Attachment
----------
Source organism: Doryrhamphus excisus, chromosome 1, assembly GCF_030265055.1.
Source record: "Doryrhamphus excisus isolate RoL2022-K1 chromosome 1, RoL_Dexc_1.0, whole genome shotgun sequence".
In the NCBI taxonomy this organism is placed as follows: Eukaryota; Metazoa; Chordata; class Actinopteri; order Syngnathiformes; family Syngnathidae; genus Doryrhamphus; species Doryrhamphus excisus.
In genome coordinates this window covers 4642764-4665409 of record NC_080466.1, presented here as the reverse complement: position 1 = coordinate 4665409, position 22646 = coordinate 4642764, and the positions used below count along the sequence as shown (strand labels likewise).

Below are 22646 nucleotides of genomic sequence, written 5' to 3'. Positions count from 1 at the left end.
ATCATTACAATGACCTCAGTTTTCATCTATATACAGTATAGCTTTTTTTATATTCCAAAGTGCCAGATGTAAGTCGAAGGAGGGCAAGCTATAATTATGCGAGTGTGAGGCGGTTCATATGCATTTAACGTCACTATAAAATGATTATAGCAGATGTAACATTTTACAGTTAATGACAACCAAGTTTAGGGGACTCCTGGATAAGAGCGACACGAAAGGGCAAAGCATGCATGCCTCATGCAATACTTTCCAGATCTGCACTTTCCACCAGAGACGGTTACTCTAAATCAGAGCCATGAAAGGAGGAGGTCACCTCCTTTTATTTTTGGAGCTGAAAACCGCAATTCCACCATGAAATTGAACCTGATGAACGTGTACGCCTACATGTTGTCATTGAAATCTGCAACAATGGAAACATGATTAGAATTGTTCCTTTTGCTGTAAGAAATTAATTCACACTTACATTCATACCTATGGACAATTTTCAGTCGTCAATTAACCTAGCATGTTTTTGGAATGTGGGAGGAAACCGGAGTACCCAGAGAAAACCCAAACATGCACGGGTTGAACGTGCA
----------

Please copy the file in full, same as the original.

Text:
Source organism: Doryrhamphus excisus, chromosome 1, assembly GCF_030265055.1.
Source record: "Doryrhamphus excisus isolate RoL2022-K1 chromosome 1, RoL_Dexc_1.0, whole genome shotgun sequence".
In the NCBI taxonomy this organism is placed as follows: Eukaryota; Metazoa; Chordata; class Actinopteri; order Syngnathiformes; family Syngnathidae; genus Doryrhamphus; species Doryrhamphus excisus.
In genome coordinates this window covers 4642764-4665409 of record NC_080466.1, presented here as the reverse complement: position 1 = coordinate 4665409, position 22646 = coordinate 4642764, and the positions used below count along the sequence as shown (strand labels likewise).

Below are 22646 nucleotides of genomic sequence, written 5' to 3'. Positions count from 1 at the left end.
ATCATTACAATGACCTCAGTTTTCATCTATATACAGTATAGCTTTTTTTATATTCCAAAGTGCCAGATGTAAGTCGAAGGAGGGCAAGCTATAATTATGCGAGTGTGAGGCGGTTCATATGCATTTAACGTCACTATAAAATGATTATAGCAGATGTAACATTTTACAGTTAATGACAACCAAGTTTAGGGGACTCCTGGATAAGAGCGACACGAAAGGGCAAAGCATGCATGCCTCATGCAATACTTTCCAGATCTGCACTTTCCACCAGAGACGGTTACTCTAAATCAGAGCCATGAAAGGAGGAGGTCACCTCCTTTTATTTTTGGAGCTGAAAACCGCAATTCCACCATGAAATTGAACCTGATGAACGTGTACGCCTACATGTTGTCATTGAAATCTGCAACAATGGAAACATGATTAGAATTGTTCCTTTTGCTGTAAGAAATTAATTCACACTTACATTCATACCTATGGACAATTTTCAGTCGTCAATTAACCTAGCATGTTTTTGGAATGTGGGAGGAAACCGGAGTACCCAGAGAAAACCCAAACATGCACGGGTTGAACGTGCA